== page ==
MyVoice: Views of our readers 2nd March 2021
The words of wisdom expressed in the editorial commentary on "Political opportunism at its best in AP" (1 March) truly reflects the majority public opinion in the state
AP should challenge the Centre
The words of wisdom expressed in the editorial commentary on "Political opportunism at its best in AP" (1 March) truly reflects the majority public opinion in the state. Regrettably there is a strong feeling that certain political parties have not performed their legitimate duty and fallen short of the expectations of the people in these bad days. However, the people are optimistic and ready to fight against the anti- people policies of the insensitive Centre. Hence all the political parties, forgetting their selfish interest, should come to a common platform under the leadership of our dynamic CM, to fight unitedly for the three burning issues -special category status, fuel price rise and jobs and restoration of VSP in the interest of Andhra Pradesh.
Sharada Beri, Kurnool
Take note of the dissenting G-23
The dissenting senior leaders of the Congress veterans, like Ghulam Nabi Azad, Kapil Sibal, Anand Sharma among others, who met in Jammu to send a clear message to Congress high command on the need for more openness in the party functioning and for inclusion of more youngsters to lead the party, without any rigid hold by the Nehru-Gandhi family to be always at the helm in calling the shots.
The writing on the wall is clear as the 'pagdi' colour indicates on the head of senior leaders at the meeting. But, one wonders, why did these prudent leaders take this long to realise that Congress was slipping down the slope, who always supported and defended any nonsense uttered by Rahul Gandhi on the floor of the Parliament.
Thanks to 'Atmanirbhar Bharat' and 'Make in India' concept that ensured meaningful production of advanced armour and missiles within the country with production facilities that were itching to innovate and improve. The inclusion of private partnership in the defence production and equipment had its advantage as a qualitative jump and efficiency could be witnessed in the country. What more is needed to cite as a crowning glory, than the Corona vaccines which are manufactured in the country being administered to people, in a systematic way. The fact China agreeing to back out from the Galwan Valley finger points and Pakistan consenting for a durable ceasefire agreement are definitely as a result of India becoming a more powerful military over the past several years.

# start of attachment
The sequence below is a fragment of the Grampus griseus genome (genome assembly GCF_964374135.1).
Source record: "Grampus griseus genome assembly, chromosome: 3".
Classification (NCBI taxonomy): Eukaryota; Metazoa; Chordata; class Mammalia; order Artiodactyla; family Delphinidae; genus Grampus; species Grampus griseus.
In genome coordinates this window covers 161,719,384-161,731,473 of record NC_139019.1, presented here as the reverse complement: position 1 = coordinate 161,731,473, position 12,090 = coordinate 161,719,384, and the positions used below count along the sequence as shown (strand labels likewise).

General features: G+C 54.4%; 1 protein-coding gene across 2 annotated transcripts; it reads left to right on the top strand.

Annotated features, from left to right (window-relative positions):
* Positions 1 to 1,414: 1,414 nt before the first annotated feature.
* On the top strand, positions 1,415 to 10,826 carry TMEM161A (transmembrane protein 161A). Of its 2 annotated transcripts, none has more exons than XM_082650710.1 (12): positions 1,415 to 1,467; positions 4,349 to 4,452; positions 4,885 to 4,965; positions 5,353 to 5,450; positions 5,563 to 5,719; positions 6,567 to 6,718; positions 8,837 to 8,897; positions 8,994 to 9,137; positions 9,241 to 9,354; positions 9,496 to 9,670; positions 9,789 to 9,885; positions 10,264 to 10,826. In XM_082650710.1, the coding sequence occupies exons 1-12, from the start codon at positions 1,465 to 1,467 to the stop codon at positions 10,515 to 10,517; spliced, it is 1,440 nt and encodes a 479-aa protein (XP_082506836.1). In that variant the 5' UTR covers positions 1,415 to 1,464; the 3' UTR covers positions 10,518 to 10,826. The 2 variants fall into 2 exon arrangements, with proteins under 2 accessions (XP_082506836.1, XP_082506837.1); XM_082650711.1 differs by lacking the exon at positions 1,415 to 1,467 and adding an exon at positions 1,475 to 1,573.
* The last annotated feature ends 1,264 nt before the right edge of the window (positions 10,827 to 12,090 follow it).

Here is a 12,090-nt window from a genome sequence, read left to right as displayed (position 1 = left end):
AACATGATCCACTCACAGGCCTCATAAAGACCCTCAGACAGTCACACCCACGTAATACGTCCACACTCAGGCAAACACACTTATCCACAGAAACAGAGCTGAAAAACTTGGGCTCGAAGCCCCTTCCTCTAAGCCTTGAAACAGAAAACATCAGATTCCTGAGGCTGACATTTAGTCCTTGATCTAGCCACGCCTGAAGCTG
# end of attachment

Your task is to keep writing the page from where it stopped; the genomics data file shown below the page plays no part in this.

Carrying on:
K V Raghuram, Wayanad
Privatisation of banks no panacea
Apropos Dr Bharat Jhunjhunwala's article 'Hail public sector bank privatisation', the article is full of half-truths. The author had sought to oversimplify the issues to hail private banks and nail PSBs. He undermines nationalisation of private banks, unmindful of the vast benefits that accrued to vast sections of public in areas of agriculture, SSI, small business and industry. As a professor he doesn't have the ringside view of the reality.
As a banker I have witnessed how the public sector banks have spread across the length and breadth of the country and succeeded in helping the last man in the line. The conditions in 1970s were totally different. Private banks catered only to the needs of rich and elite. Nepotism and favoritism was rampant. Jobs also were mainly given to friends and relatives of directors and senior personnel. Poor and downtrodden had no entry into the banks back then. Bank nationalisation revolutionised the concept of banking and took it to the door of poor and needy. Over the years if we have achieved a strong economy, it is in no small measure due to the dynamic contribution made by PSBs.
Having reached a better position economically and socially, it is not fair to denounce the contribution made by PSBs because of the surge of NPAs in the last few years. It is actually the new generation private banks that have spoiled the loan culture. They thrust the loans aggressively on the prospective borrowers and PSBs had to follow suit to withstand competition.
The borrower was made to feel he was doing a favour to the bank by taking loan and the problem we see today is because of reversal of positions. Banker requesting and borrower obliging. As regards giving away loans to sister concerns, there exists a system of checks and balances in PSBs. It is not that a minister makes a phone call and loan is given. The PSBs have toiled for years and they have a robust network and well established practices. It is not wise to privatise them to meet the current needs. Privatisation is not a panacea for all ills. They suffer from many maladies.
Whatever wrongs are there with PSBs, they are there with private banks as well. We need to have a strong central banking system for effective monitoring and public sector banks can sail safely earning profits and also meeting social objectives. The author's urgent call to FM to rush into the act is grossly misplaced. Sitting in his armchair, he had ignored the harsh realities and carried away more by desire to praise the government rather than sound reasoning.
Vinay Bhushan B, Hyderabad